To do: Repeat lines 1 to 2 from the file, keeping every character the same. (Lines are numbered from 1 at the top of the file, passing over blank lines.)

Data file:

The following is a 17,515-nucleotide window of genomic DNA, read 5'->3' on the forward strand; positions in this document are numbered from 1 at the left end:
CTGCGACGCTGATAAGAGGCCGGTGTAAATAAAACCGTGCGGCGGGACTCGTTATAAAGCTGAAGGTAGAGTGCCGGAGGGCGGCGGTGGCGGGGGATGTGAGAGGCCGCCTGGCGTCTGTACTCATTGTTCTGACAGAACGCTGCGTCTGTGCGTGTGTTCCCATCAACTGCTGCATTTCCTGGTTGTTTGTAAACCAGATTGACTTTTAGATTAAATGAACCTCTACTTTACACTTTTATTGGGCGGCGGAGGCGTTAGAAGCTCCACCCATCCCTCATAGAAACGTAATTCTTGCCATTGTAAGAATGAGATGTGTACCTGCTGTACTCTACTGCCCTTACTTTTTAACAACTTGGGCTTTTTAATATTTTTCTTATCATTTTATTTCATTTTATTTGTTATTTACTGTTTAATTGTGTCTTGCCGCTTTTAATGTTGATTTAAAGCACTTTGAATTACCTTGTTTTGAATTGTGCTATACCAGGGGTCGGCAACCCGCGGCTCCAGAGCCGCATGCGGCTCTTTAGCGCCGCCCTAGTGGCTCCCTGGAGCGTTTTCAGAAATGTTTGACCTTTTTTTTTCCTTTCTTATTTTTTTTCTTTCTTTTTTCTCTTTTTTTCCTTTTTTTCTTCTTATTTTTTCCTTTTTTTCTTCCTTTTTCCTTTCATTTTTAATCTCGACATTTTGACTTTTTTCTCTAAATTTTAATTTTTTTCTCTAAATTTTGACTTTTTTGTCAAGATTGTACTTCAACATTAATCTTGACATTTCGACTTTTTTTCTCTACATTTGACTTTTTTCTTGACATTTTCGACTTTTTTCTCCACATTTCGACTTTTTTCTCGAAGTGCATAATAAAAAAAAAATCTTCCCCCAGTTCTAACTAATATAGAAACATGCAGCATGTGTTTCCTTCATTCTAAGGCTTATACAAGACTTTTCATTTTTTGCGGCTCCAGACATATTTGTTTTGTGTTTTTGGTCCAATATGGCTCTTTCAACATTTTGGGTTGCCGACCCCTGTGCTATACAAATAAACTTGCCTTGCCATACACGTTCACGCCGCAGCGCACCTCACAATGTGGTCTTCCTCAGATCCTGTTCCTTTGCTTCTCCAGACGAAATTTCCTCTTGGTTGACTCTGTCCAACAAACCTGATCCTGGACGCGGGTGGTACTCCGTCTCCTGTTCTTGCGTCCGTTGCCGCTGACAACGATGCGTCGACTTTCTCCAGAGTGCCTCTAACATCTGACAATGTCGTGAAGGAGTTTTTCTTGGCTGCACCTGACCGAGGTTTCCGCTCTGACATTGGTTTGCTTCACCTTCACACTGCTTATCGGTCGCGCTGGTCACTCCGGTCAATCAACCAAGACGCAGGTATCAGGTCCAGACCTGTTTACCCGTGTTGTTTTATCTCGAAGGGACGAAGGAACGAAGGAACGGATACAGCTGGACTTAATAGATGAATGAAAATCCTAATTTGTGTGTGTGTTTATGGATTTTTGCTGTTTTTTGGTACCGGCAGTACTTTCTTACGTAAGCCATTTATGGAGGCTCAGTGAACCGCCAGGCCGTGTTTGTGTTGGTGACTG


The following is a 17,515-nucleotide window of genomic DNA, read 5'->3' on the forward strand; positions in this document are numbered from 1 at the left end:
CTGCGACGCTGATAAGAGGCCGGTGTAAATAAAACCGTGCGGCGGGACTCGTTATAAAGCTGAAGGTAGAGTGCCGGAGGGCGGCGGTGGCGGGGGATGTGAGAGGCCGCCTGGCGTCTGTACTCATTGTTCTGACAGAACGCTGCGTCTGTGCGTGTGTTCCCATCAACTGCTGCATTTCCTGGTTGTTTGTAAACCAGATTGACTTTTAGATTAAATGAACCTCTACTTTACACTTTTATTGGGCGGCGGAGGCGTTAGAAGCTCCACCCATCCCTCATAGAAACGTAATTCTTGCCATTGTAAGAATGAGATGTGTACCTGCTGTACTCTACTGCCCTTACTTTTTAACAACTTGGGCTTTTTAATATTTTTCTTATCATTTTATTTCATTTTATTTGTTATTTACTGTTTAATTGTGTCTTGCCGCTTTTAATGTTGATTTAAAGCACTTTGAATTACCTTGTTTTGAATTGTGCTATACCAGGGGTCGGCAACCCGCGGCTCCAGAGCCGCATGCGGCTCTTTAGCGCCGCCCTAGTGGCTCCCTGGAGCGTTTTCAGAAATGTTTGACCTTTTTTTTTCCTTTCTTATTTTTTTTCTTTCTTTTTTCTCTTTTTTTCCTTTTTTTCTTCTTATTTTTTCCTTTTTTTCTTCCTTTTTCCTTTCATTTTTAATCTCGACATTTTGACTTTTTTCTCTAAATTTTAATTTTTTTCTCTAAATTTTGACTTTTTTGTCAAGATTGTACTTCAACATTAATCTTGACATTTCGACTTTTTTTCTCTACATTTGACTTTTTTCTTGACATTTTCGACTTTTTTCTCCACATTTCGACTTTTTTCTCGAAGTGCATAATAAAAAAAAAATCTTCCCCCAGTTCTAACTAATATAGAAACATGCAGCATGTGTTTCCTTCATTCTAAGGCTTATACAAGACTTTTCATTTTTTGCGGCTCCAGACATATTTGTTTTGTGTTTTTGGTCCAATATGGCTCTTTCAACATTTTGGGTTGCCGACCCCTGTGCTATACAAATAAACTTGCCTTGCCATACACGTTCACGCCGCAGCGCACCTCACAATGTGGTCTTCCTCAGATCCTGTTCCTTTGCTTCTCCAGACGAAATTTCCTCTTGGTTGACTCTGTCCAACAAACCTGATCCTGGACGCGGGTGGTACTCCGTCTCCTGTTCTTGCGTCCGTTGCCGCTGACAACGATGCGTCGACTTTCTCCAGAGTGCCTCTAACATCTGACAATGTCGTGAAGGAGTTTTTCTTGGCTGCACCTGACCGAGGTTTCCGCTCTGACATTGGTTTGCTTCACCTTCACACTGCTTATCGGTCGCGCTGGTCACTCCGGTCAATCAACCAAGACGCAGGTATCAGGTCCAGACCTGTTTACCCGTGTTGTTTTATCTCGAAGGGACGAAGGAACGAAGGAACGGATACAGCTGGACTTAATAGATGAATGAAAATCCTAATTTGTGTGTGTGTTTATGGATTTTTGCTGTTTTTTGGTACCGGCAGTACTTTCTTACGTAAGCCATTTATGGAGGCTCAGTGAACCGCCAGGCCGTGTTTGTGTTGGTGACTG